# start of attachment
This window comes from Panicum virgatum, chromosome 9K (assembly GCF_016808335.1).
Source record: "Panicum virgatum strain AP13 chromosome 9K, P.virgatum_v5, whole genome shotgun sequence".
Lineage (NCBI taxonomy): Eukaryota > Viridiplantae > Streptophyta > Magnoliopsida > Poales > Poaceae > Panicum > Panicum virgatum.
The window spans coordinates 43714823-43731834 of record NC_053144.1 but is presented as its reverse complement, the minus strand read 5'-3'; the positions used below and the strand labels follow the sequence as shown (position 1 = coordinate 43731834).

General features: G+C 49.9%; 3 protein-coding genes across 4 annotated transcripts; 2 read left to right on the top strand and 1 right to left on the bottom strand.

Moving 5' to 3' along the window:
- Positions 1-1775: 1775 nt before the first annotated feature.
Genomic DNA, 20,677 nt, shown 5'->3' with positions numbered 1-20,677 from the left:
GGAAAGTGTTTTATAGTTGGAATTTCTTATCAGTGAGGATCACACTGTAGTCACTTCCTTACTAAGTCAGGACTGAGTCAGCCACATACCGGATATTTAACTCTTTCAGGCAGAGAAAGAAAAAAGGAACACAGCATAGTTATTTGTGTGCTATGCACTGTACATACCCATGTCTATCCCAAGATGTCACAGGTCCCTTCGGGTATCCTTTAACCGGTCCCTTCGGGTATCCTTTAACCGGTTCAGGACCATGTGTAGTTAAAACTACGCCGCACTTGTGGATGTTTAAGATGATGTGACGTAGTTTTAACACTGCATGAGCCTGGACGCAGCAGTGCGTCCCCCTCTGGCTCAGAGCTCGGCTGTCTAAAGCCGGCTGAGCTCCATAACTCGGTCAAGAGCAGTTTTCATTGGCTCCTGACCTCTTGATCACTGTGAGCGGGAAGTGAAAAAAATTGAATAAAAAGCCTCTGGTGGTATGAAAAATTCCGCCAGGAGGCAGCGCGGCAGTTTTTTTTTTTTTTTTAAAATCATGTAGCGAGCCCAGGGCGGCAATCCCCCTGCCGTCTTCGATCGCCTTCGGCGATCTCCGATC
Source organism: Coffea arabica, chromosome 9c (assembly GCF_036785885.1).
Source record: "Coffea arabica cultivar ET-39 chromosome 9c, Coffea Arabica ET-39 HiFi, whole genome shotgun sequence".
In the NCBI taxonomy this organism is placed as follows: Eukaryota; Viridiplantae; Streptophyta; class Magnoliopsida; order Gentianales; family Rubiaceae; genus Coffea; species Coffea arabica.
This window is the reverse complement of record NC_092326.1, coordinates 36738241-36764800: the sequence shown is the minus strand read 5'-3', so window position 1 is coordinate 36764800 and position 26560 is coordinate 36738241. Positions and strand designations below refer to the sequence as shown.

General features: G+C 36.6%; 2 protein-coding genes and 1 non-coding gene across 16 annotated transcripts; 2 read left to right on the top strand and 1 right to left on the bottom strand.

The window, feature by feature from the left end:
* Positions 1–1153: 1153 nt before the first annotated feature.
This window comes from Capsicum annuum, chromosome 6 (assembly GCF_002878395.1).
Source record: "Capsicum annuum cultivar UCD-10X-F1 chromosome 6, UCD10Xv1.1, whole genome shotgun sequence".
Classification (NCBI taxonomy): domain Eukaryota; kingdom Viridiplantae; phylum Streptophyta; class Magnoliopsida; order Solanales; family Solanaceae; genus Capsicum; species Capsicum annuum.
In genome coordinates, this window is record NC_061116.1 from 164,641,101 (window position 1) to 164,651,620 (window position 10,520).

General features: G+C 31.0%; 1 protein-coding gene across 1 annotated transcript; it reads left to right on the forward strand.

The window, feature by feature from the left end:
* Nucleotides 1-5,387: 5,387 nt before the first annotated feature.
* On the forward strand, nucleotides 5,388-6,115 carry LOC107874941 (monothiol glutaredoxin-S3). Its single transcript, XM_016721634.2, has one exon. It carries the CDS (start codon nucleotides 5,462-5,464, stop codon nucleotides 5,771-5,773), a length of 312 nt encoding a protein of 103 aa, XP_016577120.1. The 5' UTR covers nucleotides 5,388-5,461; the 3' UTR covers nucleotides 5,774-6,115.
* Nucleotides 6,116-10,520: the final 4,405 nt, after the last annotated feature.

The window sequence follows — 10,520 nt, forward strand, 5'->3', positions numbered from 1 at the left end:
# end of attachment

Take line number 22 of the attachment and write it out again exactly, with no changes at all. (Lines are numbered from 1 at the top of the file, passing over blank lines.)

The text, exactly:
The window, feature by feature from the left end: